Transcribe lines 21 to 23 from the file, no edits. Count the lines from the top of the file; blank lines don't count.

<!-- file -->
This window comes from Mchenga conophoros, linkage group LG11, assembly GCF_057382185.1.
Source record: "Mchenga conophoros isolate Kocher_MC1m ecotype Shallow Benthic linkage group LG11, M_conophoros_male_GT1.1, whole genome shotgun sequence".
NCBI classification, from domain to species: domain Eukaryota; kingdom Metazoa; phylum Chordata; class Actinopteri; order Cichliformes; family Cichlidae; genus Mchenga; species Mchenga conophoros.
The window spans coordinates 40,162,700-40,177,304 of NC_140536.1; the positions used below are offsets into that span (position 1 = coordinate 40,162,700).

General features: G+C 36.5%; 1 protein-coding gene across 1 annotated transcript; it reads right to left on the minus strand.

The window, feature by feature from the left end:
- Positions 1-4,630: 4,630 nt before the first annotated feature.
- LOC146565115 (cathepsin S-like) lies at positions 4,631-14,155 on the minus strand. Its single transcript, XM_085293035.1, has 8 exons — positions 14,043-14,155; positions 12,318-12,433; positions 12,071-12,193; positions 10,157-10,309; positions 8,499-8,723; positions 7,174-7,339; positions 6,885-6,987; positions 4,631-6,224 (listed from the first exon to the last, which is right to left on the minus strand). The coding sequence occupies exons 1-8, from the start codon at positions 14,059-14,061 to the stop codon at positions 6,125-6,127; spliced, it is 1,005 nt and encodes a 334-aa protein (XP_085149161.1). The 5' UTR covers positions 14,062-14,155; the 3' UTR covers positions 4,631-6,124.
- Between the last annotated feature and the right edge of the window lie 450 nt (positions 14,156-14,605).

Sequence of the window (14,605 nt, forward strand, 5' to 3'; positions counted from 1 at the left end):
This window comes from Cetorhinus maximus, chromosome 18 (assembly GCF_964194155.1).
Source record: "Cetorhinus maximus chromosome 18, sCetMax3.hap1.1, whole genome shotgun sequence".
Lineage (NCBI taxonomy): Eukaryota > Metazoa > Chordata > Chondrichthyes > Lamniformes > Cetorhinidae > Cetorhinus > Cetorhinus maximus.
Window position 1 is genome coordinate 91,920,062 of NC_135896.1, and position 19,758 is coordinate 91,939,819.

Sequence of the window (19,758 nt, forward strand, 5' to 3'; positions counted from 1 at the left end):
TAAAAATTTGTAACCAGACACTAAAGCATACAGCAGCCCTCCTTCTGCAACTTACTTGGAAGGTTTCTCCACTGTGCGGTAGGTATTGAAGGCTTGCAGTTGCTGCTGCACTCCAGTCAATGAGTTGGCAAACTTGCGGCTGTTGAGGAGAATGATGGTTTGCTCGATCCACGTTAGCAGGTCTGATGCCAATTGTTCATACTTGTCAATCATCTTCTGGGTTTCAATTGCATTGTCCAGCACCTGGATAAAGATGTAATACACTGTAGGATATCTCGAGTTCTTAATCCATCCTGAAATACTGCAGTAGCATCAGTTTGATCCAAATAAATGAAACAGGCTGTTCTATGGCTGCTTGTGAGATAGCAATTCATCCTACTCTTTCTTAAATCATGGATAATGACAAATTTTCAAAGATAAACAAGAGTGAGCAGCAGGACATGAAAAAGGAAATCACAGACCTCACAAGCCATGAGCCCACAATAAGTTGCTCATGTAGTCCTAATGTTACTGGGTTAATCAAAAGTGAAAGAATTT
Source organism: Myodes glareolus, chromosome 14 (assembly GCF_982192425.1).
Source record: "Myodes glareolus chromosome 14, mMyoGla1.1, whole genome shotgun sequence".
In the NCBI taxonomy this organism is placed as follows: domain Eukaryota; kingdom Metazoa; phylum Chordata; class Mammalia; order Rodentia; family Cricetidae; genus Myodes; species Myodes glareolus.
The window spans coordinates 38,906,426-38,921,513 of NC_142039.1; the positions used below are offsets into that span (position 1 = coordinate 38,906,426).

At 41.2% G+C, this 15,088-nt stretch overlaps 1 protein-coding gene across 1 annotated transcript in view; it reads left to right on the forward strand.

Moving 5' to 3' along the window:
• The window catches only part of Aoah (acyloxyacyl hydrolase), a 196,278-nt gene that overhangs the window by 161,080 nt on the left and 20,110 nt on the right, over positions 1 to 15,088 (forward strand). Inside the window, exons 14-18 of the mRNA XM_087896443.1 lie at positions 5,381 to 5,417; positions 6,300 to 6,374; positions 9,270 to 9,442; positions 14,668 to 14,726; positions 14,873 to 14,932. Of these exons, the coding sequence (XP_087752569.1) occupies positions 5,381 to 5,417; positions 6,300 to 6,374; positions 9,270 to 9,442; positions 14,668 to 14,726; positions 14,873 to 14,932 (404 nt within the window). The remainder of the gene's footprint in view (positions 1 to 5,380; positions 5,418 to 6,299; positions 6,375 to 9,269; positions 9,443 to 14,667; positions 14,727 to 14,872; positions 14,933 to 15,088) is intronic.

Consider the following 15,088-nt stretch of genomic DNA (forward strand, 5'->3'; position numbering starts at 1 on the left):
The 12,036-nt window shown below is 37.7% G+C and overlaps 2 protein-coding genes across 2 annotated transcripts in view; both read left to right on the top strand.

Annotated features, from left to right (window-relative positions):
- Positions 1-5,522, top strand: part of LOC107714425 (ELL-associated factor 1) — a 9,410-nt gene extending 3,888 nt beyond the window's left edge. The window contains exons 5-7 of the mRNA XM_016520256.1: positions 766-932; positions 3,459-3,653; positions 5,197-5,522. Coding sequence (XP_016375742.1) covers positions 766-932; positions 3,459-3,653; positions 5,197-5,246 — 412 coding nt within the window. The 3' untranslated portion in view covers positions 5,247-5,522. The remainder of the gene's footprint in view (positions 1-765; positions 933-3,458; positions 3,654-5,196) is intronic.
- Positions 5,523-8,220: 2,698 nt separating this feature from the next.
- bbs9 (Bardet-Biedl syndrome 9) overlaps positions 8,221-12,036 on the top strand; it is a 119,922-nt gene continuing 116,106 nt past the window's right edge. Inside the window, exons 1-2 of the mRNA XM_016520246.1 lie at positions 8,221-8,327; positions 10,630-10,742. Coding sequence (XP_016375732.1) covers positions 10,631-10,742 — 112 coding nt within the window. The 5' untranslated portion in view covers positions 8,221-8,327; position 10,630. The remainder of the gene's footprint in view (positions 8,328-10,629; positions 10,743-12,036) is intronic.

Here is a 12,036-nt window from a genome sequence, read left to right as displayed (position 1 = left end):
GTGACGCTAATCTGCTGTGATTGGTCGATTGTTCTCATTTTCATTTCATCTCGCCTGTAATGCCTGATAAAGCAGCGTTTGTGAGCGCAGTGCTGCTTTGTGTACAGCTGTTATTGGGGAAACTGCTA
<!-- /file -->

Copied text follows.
At 41.2% G+C, this 15,088-nt stretch overlaps 1 protein-coding gene across 1 annotated transcript in view; it reads left to right on the forward strand.

Moving 5' to 3' along the window:
• The window catches only part of Aoah (acyloxyacyl hydrolase), a 196,278-nt gene that overhangs the window by 161,080 nt on the left and 20,110 nt on the right, over positions 1 to 15,088 (forward strand). Inside the window, exons 14-18 of the mRNA XM_087896443.1 lie at positions 5,381 to 5,417; positions 6,300 to 6,374; positions 9,270 to 9,442; positions 14,668 to 14,726; positions 14,873 to 14,932. Of these exons, the coding sequence (XP_087752569.1) occupies positions 5,381 to 5,417; positions 6,300 to 6,374; positions 9,270 to 9,442; positions 14,668 to 14,726; positions 14,873 to 14,932 (404 nt within the window). The remainder of the gene's footprint in view (positions 1 to 5,380; positions 5,418 to 6,299; positions 6,375 to 9,269; positions 9,443 to 14,667; positions 14,727 to 14,872; positions 14,933 to 15,088) is intronic.